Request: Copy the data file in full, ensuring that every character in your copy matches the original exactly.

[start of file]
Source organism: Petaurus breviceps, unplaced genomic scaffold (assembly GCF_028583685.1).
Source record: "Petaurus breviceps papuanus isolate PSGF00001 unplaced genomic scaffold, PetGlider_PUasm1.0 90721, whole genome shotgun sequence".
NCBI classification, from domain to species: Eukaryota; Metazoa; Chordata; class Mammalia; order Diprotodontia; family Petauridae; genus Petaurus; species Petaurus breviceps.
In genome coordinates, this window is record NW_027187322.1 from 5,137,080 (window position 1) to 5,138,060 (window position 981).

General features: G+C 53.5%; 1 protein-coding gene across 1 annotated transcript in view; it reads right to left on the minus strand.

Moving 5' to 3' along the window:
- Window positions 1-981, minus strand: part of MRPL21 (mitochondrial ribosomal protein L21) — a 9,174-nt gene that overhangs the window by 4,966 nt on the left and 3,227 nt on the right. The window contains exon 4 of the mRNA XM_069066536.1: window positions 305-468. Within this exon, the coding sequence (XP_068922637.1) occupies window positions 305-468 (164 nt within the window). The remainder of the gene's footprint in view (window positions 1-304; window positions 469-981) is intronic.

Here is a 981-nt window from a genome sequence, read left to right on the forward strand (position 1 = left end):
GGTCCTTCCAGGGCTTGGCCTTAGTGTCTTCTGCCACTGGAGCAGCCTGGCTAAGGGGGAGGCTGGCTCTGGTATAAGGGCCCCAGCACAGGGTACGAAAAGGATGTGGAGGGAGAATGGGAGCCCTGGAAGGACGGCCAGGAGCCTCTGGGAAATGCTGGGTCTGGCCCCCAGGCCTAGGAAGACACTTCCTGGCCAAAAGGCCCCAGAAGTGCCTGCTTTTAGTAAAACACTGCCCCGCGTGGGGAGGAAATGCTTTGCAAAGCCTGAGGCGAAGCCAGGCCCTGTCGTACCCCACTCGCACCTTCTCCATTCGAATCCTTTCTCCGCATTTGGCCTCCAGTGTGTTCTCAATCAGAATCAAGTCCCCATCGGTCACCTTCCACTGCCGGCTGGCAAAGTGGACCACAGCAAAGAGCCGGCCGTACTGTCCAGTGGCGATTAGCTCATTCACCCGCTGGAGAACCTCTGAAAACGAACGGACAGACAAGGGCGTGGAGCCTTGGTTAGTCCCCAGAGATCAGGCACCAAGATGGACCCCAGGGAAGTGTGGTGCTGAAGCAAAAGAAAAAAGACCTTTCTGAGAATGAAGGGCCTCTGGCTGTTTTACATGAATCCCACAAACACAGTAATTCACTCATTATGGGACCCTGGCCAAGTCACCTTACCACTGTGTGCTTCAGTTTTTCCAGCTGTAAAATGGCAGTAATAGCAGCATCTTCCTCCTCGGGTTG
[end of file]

Source organism: Petaurus breviceps, unplaced genomic scaffold (assembly GCF_028583685.1).
Source record: "Petaurus breviceps papuanus isolate PSGF00001 unplaced genomic scaffold, PetGlider_PUasm1.0 90721, whole genome shotgun sequence".
NCBI classification, from domain to species: Eukaryota; Metazoa; Chordata; class Mammalia; order Diprotodontia; family Petauridae; genus Petaurus; species Petaurus breviceps.
In genome coordinates, this window is record NW_027187322.1 from 5,137,080 (window position 1) to 5,138,060 (window position 981).

General features: G+C 53.5%; 1 protein-coding gene across 1 annotated transcript in view; it reads right to left on the minus strand.

Moving 5' to 3' along the window:
- Window positions 1-981, minus strand: part of MRPL21 (mitochondrial ribosomal protein L21) — a 9,174-nt gene that overhangs the window by 4,966 nt on the left and 3,227 nt on the right. The window contains exon 4 of the mRNA XM_069066536.1: window positions 305-468. Within this exon, the coding sequence (XP_068922637.1) occupies window positions 305-468 (164 nt within the window). The remainder of the gene's footprint in view (window positions 1-304; window positions 469-981) is intronic.

Here is a 981-nt window from a genome sequence, read left to right on the forward strand (position 1 = left end):
GGTCCTTCCAGGGCTTGGCCTTAGTGTCTTCTGCCACTGGAGCAGCCTGGCTAAGGGGGAGGCTGGCTCTGGTATAAGGGCCCCAGCACAGGGTACGAAAAGGATGTGGAGGGAGAATGGGAGCCCTGGAAGGACGGCCAGGAGCCTCTGGGAAATGCTGGGTCTGGCCCCCAGGCCTAGGAAGACACTTCCTGGCCAAAAGGCCCCAGAAGTGCCTGCTTTTAGTAAAACACTGCCCCGCGTGGGGAGGAAATGCTTTGCAAAGCCTGAGGCGAAGCCAGGCCCTGTCGTACCCCACTCGCACCTTCTCCATTCGAATCCTTTCTCCGCATTTGGCCTCCAGTGTGTTCTCAATCAGAATCAAGTCCCCATCGGTCACCTTCCACTGCCGGCTGGCAAAGTGGACCACAGCAAAGAGCCGGCCGTACTGTCCAGTGGCGATTAGCTCATTCACCCGCTGGAGAACCTCTGAAAACGAACGGACAGACAAGGGCGTGGAGCCTTGGTTAGTCCCCAGAGATCAGGCACCAAGATGGACCCCAGGGAAGTGTGGTGCTGAAGCAAAAGAAAAAAGACCTTTCTGAGAATGAAGGGCCTCTGGCTGTTTTACATGAATCCCACAAACACAGTAATTCACTCATTATGGGACCCTGGCCAAGTCACCTTACCACTGTGTGCTTCAGTTTTTCCAGCTGTAAAATGGCAGTAATAGCAGCATCTTCCTCCTCGGGTTG